Jay’s research is evident in the Q-Jays. Articulate, tiny and beautiful, they are gems that exude confidence in solid construction and attention to detail. While not bass heavyweights, low notes and instruments are well defined with great bass detail and.
Treble and mids are striking, extended and confident. Vocal music sings and highly sung instruments engage beautifully, if sometimes too much so and staging accuracy is great. The 3D composition in music, while not impressively wide, is realistic with great balance and interaction between its respective parts.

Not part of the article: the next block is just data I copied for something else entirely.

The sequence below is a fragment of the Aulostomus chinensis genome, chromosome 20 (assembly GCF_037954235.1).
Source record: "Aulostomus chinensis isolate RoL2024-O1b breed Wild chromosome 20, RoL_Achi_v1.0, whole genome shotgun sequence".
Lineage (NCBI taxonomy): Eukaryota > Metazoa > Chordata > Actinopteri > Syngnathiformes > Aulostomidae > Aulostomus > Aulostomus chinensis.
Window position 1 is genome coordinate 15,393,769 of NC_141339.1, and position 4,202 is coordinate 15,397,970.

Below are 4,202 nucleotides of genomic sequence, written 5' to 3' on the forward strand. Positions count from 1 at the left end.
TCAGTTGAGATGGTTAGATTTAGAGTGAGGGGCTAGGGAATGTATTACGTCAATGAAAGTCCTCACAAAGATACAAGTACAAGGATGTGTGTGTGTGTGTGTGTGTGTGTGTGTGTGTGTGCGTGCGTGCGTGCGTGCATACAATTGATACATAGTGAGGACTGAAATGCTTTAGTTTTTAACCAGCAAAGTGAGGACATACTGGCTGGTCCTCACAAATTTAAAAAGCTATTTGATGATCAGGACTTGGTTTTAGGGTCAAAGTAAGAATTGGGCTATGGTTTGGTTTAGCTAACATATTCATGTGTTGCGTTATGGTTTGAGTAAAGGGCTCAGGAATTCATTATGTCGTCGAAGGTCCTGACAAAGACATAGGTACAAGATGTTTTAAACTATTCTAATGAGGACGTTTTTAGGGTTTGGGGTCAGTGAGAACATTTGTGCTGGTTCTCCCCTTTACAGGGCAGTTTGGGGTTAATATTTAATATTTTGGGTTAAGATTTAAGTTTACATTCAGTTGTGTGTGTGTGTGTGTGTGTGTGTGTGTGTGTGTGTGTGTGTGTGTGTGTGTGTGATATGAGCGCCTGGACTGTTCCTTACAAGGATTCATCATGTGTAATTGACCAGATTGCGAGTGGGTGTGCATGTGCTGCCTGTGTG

If I were to decry any one function, it would be cable length. Jays chose an overly long extension cable that at times, makes using the Jays a science. However, the units are so well constructed and pretty that they make up for a somewhat sloppy cable.
I cannot fail to mention in conclusion that they are the most comfortable earphones I have ever used when sleeping on my side. Better than customs, the UM2, CK10 and a host of other well-constructed earphones. Great work Jays.
Jays Q-jays inner earphone gets grabbed by TouchMyApps. Please take a look at our other Headphone reviews.